Objective: Previously, we identified a significant association between meniscal extrusion and short-term incident knee osteoarthritis (KOA). To validate these findings, we evaluated long-term incident KOA in knees with meniscus extrusion, using two different cohorts. Methods: We used data from the PROOF study, which evaluated a high-risk population of overweight women, and a female subcohort of the population-based Rotterdam Study (RS). Meniscal extrusion was defined as ≥ 3 mm on MRI. Outcomes were incident radiographic (KL ≥ 2) or clinical KOA according to the ACR criteria, assessed at 6.6 years (PROOF) and 5.1 years (RS). With generalized estimating equations, we determined the association of knees with and without baseline meniscal extrusion and incident KOA, adjusting for confounders. Furthermore, we computed the population attributable risk percentage (PAR%) of meniscal extrusion. Results: PROOF: of 421 available knees 23% had baseline meniscal extrusion. Incident radiographic KOA was significantly higher in knees with meniscal extrusion compared to those without (adjusted OR 2.54, 95% CI 1.34, 4.80; p = 0.004; PAR 21%). Incident clinical KOA was also significantly higher (adjusted OR 2.44, 95% CI 1.29, 4.60; p = 0.006; PAR 19%). RS: 46% of 872 available knees had meniscal extrusion. Incident radiographic KOA was significantly higher (adjusted OR 9.86, 95% CI 2.13, 45.67; p = 0.002; PAR 77%). Incident clinical KOA was borderline significantly higher (adjusted OR 2.65, 95% CI 0.96, 7.30; p = 0.06; PAR 44%). Conclusion: Meniscal extrusion is significantly associated with long-term incident KOA. A high number of incident cases were attributable to extrusion.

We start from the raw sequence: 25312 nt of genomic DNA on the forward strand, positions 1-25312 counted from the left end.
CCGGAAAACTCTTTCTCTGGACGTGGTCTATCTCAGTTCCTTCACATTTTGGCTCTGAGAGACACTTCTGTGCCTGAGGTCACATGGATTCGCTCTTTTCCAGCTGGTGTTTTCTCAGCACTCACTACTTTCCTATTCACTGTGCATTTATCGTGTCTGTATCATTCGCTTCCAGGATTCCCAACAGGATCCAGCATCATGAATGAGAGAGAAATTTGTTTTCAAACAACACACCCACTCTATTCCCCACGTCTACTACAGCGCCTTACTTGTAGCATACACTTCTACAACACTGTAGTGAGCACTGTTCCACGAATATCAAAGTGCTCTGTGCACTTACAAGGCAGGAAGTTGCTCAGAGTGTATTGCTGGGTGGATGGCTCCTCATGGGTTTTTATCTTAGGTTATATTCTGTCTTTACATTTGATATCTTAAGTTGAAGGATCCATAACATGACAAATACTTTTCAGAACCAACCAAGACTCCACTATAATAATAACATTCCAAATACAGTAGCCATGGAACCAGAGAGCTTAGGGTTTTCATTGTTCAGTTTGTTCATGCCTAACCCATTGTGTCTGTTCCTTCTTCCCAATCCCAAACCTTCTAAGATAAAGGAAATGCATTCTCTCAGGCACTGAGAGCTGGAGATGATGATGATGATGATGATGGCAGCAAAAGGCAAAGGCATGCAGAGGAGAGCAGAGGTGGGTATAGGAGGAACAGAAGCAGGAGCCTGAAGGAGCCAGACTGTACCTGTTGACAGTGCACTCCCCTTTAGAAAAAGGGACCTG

|Journal||Seminars in Arthritis and Rheumatism|
|Publication status||Published - Apr 2023|
Bibliographical noteFunding Information:
The PROOF Study is supported by the Netherlands Organisation for Health Research and Development (ZonMw, grant number 120520001); European Union's Seventh Framework Programme for research, technological development and demonstration (D-BOARD, grant number 305815 ); and the Dutch Arthritis Foundation (grant numbers LLP19 and 12-1-304 ). The knee OA cohort of The Rotterdam Study is supported by the Netherlands Organisation for Scientific Research (NWO) (project no. 917.66.350 ); and the Dutch Arthritis Foundation (project no. 12-1-304 ). The Rotterdam Study is supported by the Netherlands organization of Scientific Research NWO Investments (no. 175.010.2005.011 , 911.03.012 ); the Research Institute for Diseases in the Elderly ( 014-93-015 ; RIDE2); the Netherlands Genomics Initiative (NGI)/ Netherlands Organisation for Scientific Research (NWO) (project no. 050-060-810 ); Netherlands Consortium of Healthy Aging; and the Erasmus Medical Center and Erasmus University Rotterdam. The study sponsors had no further involvement than funding the study.
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